Cambodia leads the world (and there are fifty nine other affected countries) in land mines and in the number of amputees. They are clearing them but it is slow and many people, including many children are still very much at risk. There are a huge number of minefields and additional unexploded ordinance littering the country.

Cambodia is an ancient country that is only twenty years old. It is reinventing itself in every way. There are virtually no natural resources and they are dependent on volunteers and NGO’s for practically everything. Nothing is wasted, everything can be used. If you walk and drink a water or a soda, hand the can to a mother sitting by the street, it is money for her. She won’t ask for it but will take it with thanks.

We had the privilege of seeing not only the beauty of places like Angkor Wat, Angkor Thom and ton le sap, but also the lives of the real people, their real lives. I never heard a single person complain. Children in dirty hand me down clothes gave me their precious candy to share. Everywhere people were gracious and friendly.

My words cannot describe the beauty of a people determined to rebuild a place they clearly love. Every project or destination has a greater purpose – to educate the children and sustain the community beyond the scope of the project or attraction. In a country whose recent history is soaked in a river of blood and death they say only: that is the past, we only look for solutions for the future.

As our plane rose from Siem Riep airport, I again inexplicably had tears in my eyes. On the outside it is in many ways not a beautiful place but it’s spirit is one of the most beautiful things I have ever had the privilege of experiencing. Until we meet again.

Really?

So, the trip of a lifetime started oddly. All day I filled the time with trivial household tasks as I was, I think, very prepared to leave and mentally already gone. Finally time to go to the airport I loaded up and we rolled.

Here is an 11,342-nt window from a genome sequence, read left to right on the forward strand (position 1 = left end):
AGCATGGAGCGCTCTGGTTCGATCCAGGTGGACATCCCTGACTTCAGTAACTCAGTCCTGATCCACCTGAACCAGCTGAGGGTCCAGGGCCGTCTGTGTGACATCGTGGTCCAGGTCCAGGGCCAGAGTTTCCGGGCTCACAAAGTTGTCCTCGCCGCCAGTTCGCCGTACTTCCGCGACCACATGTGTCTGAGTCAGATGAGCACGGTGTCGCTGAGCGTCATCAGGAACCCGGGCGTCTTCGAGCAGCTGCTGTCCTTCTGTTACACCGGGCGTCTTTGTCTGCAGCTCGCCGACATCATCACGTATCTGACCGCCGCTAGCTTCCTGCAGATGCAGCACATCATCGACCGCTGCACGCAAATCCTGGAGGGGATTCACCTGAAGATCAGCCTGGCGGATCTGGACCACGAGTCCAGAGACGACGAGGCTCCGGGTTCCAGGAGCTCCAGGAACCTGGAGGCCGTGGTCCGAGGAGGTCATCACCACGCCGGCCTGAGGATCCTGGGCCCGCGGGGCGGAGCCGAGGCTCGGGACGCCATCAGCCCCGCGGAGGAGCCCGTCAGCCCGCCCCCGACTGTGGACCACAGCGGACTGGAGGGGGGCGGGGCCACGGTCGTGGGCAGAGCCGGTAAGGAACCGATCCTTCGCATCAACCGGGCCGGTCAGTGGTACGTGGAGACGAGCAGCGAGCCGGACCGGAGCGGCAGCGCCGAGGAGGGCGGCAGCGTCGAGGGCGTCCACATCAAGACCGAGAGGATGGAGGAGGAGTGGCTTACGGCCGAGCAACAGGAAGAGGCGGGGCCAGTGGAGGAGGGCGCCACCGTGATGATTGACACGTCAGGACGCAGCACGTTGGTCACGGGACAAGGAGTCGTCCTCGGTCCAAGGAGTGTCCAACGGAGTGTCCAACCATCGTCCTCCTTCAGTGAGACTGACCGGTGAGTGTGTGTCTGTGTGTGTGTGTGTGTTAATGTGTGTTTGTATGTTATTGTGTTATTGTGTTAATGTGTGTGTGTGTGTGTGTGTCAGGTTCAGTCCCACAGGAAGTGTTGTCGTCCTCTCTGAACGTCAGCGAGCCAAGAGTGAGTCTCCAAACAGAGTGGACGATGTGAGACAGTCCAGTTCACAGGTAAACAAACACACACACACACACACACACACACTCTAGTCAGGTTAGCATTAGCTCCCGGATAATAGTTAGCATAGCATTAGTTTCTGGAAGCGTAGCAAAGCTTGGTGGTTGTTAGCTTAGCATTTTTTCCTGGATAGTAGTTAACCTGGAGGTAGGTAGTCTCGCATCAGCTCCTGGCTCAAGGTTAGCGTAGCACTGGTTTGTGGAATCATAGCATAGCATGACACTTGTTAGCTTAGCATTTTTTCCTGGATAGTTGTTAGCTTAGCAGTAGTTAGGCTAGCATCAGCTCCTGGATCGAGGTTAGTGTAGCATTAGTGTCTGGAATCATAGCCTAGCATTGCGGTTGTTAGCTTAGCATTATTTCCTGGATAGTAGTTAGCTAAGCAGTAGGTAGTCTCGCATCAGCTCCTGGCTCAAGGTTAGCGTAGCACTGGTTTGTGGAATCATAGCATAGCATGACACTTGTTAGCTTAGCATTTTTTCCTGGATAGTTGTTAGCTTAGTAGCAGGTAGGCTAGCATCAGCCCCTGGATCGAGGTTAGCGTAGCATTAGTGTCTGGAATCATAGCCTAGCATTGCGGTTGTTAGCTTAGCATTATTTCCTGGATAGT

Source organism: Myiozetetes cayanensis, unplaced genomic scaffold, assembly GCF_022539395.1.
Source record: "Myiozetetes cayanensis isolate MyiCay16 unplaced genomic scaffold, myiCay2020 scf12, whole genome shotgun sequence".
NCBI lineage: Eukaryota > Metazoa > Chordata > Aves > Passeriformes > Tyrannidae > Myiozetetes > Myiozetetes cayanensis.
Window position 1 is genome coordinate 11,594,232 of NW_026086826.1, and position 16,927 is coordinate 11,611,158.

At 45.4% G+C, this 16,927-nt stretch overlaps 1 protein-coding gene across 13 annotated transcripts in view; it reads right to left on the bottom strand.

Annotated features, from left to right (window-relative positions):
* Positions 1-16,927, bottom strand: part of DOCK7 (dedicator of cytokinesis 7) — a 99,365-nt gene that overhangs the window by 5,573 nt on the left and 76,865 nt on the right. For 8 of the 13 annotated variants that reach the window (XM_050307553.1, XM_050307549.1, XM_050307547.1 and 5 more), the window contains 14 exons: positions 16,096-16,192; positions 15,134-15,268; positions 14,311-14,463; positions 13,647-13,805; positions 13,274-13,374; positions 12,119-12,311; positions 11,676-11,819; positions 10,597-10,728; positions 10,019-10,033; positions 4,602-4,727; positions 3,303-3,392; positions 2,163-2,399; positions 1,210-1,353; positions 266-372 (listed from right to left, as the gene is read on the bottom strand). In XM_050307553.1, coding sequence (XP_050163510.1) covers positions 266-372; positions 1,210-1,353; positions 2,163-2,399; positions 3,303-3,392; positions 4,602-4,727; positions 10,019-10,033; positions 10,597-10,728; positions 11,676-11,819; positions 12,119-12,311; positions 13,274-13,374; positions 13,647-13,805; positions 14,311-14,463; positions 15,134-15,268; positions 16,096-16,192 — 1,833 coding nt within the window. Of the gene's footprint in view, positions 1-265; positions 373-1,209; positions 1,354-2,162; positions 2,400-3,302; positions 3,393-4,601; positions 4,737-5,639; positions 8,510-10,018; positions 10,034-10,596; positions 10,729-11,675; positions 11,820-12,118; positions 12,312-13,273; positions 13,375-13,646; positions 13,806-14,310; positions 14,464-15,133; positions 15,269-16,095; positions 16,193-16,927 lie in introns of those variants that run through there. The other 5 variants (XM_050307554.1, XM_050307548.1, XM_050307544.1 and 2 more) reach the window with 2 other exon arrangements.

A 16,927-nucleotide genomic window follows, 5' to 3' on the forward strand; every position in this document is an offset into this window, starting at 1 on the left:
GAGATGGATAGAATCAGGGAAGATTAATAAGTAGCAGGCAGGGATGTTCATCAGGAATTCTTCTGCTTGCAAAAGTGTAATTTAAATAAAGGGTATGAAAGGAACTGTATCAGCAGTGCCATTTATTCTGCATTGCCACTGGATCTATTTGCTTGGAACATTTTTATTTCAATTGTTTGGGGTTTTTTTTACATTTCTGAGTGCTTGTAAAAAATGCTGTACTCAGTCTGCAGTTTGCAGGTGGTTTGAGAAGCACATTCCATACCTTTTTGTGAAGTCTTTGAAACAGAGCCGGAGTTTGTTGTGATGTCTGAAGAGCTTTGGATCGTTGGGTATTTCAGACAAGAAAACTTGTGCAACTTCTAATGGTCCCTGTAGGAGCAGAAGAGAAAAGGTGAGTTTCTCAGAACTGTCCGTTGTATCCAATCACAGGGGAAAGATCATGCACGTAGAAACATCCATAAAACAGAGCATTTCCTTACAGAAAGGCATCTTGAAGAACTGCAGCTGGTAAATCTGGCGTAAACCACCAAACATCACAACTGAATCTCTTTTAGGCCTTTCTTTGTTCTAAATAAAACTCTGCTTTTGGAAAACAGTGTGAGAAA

I had this plan that once arrived in Atlanta, with a long layover until my flight to South Korea, I would proceed to Councourse A and have dinner at P.F.Changs. I timed my daytime meals around this plan. HAH! My flight to Atlanta ended up delayed almost three hours. First an inbound flight delayed for weather in Texas, then a complete ground stop in Atlanta. Uncertain as to when I would actually arrive in Atlanta and with dropping blood sugar, I was reduced to a sandwich and chips in Daytona. Anticlimactic to say the least.

So here I am in the ATL waiting for my 15 hour flight to Inchon, to be followed by 4 hours to Bangkok. A year ago it seemed cool to be able to say “I am going to Thailand when I retire.” Today while ironing a shirt it seemed surreal and almost unbelievable that I am actually doing this.

I have taught myself a few basic words of the Thai language. I have Baht in my wallet and intra Southeast Asia flights and guesthouse reservations. And oh my God, I am actually going to Thailand and Cambodia by myself. Meeting people to be sure, but traveling alone.

For the last three years I have been adventuring about the United States, learning to be happy alone, learning to adventure alone. So I have been practicing for this moment, becoming ready to completely step out of my homeself comfort zone and do what I have always wanted to do. See new places, meet new people, live.

Thi di doy (loosely phonetic). Goodby

Head to Heart – A Journey